A or D might be 9-pin MDA / CGA / EGA monitor connectors. During the transition to VGA there were some video cards (Paradise?) that had both DA9S and HD15S connectors. There were also some monitors (NEC Multisync?) that did EGA or VGA over a 9-pin connector. 

    I've got an ISA SCSI board that uses a DB25, meant for compatibility with Macs of the era, I suspect. 

     Who else remembers Macs with 17- and 19-pin D-subs?

     



  • @CRNewsom said:

    Fixed that for you.

    <snip>

    As a Reds fan, it's always nice to see Cardinals fans being idiots. 



  • @taoufix said:

     This 1st WTF is the question structure:

    LPI WTF v2

     

     

    Sorry, but that's weak.  It says, "which of the following," and then follows with 5 text based choices that refer to the above picture.  Maybe not the way you would have chosen to do it, but certainly not a WTF.



  •  @shadowman said:

    Sorry, but that's weak.  It says, "which of the following," and then follows with 5 text based choices that refer to the above picture.  Maybe not the way you would have chosen to do it, but certainly not a WTF.

    Please say you are joking...



  • @belgariontheking said:

    As a Reds fan, it's always nice to see Cardinals fans being idiots. 

     

    Elvis Knievel Agrees ...

    [url=http://moran.house.gov/]Senator Jim Moran[/url] 



  • @zlogic said:

    None of these look like C, and besides, C has only 25 pins!

    D is NOT VGA because  VGA has three rows of pins. And B has 15 pins, not 25! They probably aren't using the decimal system 🙂

    Twenty years ago, the question would have made sense. "A" is indeed a 9-pin serial connector. "B" is probably a DA-15 connector -- I'm not aware of any implementation of RS-232 that uses that one, but I wouldn't be surprised. "C" is a 25-pin external SCSI connector -- popular on Macs 15-20 years ago, but nobody uses it anymore. "D" is properly a "pre-VGA connector", but these days, people use "VGA" to refer to any analog computer video.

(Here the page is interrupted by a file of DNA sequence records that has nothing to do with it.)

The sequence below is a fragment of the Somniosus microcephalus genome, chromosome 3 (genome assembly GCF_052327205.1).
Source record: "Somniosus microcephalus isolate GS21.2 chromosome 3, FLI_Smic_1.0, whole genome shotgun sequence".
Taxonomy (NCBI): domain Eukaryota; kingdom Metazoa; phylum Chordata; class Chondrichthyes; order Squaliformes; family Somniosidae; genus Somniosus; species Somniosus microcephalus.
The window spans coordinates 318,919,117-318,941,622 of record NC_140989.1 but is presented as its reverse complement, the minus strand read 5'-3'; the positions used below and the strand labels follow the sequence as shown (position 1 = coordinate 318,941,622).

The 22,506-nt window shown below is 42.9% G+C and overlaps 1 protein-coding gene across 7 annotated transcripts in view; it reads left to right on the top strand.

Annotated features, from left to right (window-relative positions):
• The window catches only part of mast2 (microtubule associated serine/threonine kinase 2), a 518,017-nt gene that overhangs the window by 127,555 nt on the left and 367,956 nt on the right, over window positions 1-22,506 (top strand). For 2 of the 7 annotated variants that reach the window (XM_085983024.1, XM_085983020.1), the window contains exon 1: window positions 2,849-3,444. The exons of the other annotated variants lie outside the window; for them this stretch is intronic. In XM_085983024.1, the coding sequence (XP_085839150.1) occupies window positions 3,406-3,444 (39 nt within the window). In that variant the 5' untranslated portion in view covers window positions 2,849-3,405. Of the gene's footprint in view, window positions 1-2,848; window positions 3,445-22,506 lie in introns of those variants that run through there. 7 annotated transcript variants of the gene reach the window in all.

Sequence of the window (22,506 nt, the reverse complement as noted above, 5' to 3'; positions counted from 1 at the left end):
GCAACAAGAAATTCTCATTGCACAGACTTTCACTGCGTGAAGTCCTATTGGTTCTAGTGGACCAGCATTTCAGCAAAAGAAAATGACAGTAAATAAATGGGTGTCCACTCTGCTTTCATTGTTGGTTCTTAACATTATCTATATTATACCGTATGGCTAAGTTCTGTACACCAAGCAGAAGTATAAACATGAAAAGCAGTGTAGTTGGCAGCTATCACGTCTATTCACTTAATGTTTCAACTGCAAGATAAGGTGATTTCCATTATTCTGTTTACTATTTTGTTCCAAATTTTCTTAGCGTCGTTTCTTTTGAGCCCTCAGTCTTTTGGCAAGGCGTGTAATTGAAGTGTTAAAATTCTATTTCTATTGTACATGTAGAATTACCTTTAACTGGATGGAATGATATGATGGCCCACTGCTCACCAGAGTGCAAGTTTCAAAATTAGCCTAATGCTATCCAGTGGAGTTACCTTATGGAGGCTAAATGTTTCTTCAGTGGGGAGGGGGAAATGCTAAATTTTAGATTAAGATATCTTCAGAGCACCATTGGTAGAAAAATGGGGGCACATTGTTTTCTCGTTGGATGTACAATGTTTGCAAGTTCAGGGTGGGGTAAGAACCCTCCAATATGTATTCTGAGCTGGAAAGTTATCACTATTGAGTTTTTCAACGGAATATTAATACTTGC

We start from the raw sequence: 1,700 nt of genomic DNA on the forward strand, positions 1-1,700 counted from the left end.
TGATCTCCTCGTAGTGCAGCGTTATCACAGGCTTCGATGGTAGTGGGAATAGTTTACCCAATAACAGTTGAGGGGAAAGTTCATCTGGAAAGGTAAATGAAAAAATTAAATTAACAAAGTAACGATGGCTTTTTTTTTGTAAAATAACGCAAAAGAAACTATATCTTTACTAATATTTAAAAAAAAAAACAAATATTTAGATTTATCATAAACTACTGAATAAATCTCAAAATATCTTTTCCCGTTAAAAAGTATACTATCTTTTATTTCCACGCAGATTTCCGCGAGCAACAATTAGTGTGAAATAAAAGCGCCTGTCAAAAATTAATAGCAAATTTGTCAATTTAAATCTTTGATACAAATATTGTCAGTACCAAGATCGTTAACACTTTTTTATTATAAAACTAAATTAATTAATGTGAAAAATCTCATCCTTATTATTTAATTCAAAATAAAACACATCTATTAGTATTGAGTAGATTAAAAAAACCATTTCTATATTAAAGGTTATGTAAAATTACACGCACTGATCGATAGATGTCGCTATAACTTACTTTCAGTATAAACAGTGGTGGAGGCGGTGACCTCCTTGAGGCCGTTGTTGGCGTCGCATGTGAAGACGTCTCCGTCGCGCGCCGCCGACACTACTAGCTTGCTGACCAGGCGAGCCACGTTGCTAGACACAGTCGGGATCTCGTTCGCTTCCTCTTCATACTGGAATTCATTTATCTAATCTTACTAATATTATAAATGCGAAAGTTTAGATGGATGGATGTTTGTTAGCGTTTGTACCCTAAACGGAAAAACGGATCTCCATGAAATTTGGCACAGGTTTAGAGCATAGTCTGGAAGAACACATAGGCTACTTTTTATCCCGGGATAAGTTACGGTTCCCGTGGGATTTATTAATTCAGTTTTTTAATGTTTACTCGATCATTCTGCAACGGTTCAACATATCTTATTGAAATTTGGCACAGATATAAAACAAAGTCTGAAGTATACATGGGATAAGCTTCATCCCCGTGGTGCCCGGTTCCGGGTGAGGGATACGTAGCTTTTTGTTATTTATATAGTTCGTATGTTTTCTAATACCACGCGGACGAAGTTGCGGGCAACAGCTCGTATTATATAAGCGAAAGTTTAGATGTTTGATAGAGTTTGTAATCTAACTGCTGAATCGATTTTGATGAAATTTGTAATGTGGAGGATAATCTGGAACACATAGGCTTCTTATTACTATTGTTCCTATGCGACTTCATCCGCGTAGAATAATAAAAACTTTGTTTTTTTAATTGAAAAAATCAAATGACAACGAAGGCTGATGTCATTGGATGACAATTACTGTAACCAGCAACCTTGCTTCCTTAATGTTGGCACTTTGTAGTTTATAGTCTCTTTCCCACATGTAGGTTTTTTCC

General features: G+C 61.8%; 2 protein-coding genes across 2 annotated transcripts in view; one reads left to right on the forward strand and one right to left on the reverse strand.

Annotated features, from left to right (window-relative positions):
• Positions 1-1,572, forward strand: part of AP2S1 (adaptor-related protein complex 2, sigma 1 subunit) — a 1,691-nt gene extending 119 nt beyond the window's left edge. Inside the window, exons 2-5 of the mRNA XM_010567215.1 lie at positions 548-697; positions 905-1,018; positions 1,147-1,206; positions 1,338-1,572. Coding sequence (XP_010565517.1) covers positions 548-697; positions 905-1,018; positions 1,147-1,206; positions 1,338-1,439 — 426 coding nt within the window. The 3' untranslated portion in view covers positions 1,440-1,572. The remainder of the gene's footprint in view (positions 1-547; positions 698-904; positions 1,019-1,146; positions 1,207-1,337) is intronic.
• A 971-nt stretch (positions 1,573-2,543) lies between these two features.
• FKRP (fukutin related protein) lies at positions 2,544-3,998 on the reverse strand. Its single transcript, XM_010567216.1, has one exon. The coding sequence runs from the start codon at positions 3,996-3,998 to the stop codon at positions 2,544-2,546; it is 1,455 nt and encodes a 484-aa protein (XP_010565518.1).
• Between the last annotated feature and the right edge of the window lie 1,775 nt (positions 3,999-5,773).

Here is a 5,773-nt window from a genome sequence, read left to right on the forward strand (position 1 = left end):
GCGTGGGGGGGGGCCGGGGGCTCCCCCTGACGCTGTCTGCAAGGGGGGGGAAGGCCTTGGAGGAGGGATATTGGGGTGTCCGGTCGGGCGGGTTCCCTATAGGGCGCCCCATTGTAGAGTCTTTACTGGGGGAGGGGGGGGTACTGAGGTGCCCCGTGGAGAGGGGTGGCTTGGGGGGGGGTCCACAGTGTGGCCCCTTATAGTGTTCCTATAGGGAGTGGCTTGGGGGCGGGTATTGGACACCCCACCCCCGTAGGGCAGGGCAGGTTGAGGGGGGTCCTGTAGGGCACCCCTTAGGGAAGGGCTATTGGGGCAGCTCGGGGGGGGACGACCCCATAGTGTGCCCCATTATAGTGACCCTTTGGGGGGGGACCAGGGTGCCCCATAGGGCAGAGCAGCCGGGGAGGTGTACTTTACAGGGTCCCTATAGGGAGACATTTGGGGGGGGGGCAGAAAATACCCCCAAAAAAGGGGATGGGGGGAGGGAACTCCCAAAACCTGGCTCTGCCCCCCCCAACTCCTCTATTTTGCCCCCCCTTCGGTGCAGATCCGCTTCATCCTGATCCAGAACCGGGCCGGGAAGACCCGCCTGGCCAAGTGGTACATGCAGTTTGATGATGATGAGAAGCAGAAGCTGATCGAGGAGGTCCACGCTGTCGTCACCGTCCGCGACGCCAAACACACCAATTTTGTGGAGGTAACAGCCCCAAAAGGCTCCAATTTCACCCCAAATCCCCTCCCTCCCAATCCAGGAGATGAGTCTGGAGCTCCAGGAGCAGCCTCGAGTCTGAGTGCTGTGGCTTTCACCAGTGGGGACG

• I would say the real WTF is having a question about hardware on a linux certification test.  



  • @stratos said:

    I would say the real WTF is having a question about hardware on a linux certification test.  

    Or questions about XP on an A+ (Hardware) test.



  • @n3hat said:

     Who else remembers Macs with 17- and 19-pin D-subs?

     

    Hm ... oddly enough, I've not seen that. I've got a mixture of 50-pin Centronics, and 25-pin D-sub. I've also got a SCSI NIC intended for a PowerBook, with a very thick and very stiff HDI-30 cable.

    So, I had a random look -- 19-pin D-sub is the old floppy drive connector (spotted it on the back of my Classic). I have, in the cupboard, an external 5.25" Mac floppy drive, but no PSU for it. I've never bothered to track one down, and the evil damp cupboard has probably killed it by now. I was always idly curious if it would use a 5.25" disc icon or a 3.5" icon and, come to think of it, how it's been rigged to detect disc insertion ...

    I don't know of a 17-pin D-sub though. Incidentally, the Acorn Archimedes used a standard PC serial socket for the monitor connection.



  • @n3hat said:

    Nah, B is clearly a DA-15 AUI connector. No, wait! Maybe it's for a Mac monitor cable

    I have one of those monitors. It's very annoying to get a monitor for $1 and then pay $10 for an adapter.